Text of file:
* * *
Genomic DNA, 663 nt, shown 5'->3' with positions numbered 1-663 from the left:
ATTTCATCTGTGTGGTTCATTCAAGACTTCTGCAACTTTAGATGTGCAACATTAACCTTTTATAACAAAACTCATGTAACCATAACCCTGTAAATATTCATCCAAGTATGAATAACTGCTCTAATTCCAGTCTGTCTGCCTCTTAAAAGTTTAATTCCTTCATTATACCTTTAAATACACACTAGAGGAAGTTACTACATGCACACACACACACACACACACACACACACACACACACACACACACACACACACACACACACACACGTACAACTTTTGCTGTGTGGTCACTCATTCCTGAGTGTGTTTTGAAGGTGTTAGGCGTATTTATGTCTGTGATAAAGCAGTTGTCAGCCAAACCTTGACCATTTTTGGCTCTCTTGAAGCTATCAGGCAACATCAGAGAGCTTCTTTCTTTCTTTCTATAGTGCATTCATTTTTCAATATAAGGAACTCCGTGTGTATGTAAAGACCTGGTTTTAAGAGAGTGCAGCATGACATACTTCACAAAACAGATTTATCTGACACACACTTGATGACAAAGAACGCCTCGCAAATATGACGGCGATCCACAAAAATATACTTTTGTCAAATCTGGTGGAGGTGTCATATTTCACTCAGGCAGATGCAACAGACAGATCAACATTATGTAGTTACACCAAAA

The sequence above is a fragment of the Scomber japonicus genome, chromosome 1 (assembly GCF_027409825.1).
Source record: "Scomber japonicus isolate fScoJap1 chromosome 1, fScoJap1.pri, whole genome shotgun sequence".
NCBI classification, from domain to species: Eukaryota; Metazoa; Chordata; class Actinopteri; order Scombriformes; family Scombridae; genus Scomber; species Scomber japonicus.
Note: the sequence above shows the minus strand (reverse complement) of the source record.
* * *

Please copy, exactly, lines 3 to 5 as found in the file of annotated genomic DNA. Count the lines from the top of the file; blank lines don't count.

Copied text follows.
The sequence above is a fragment of the Scomber japonicus genome, chromosome 1 (assembly GCF_027409825.1).
Source record: "Scomber japonicus isolate fScoJap1 chromosome 1, fScoJap1.pri, whole genome shotgun sequence".
NCBI classification, from domain to species: Eukaryota; Metazoa; Chordata; class Actinopteri; order Scombriformes; family Scombridae; genus Scomber; species Scomber japonicus.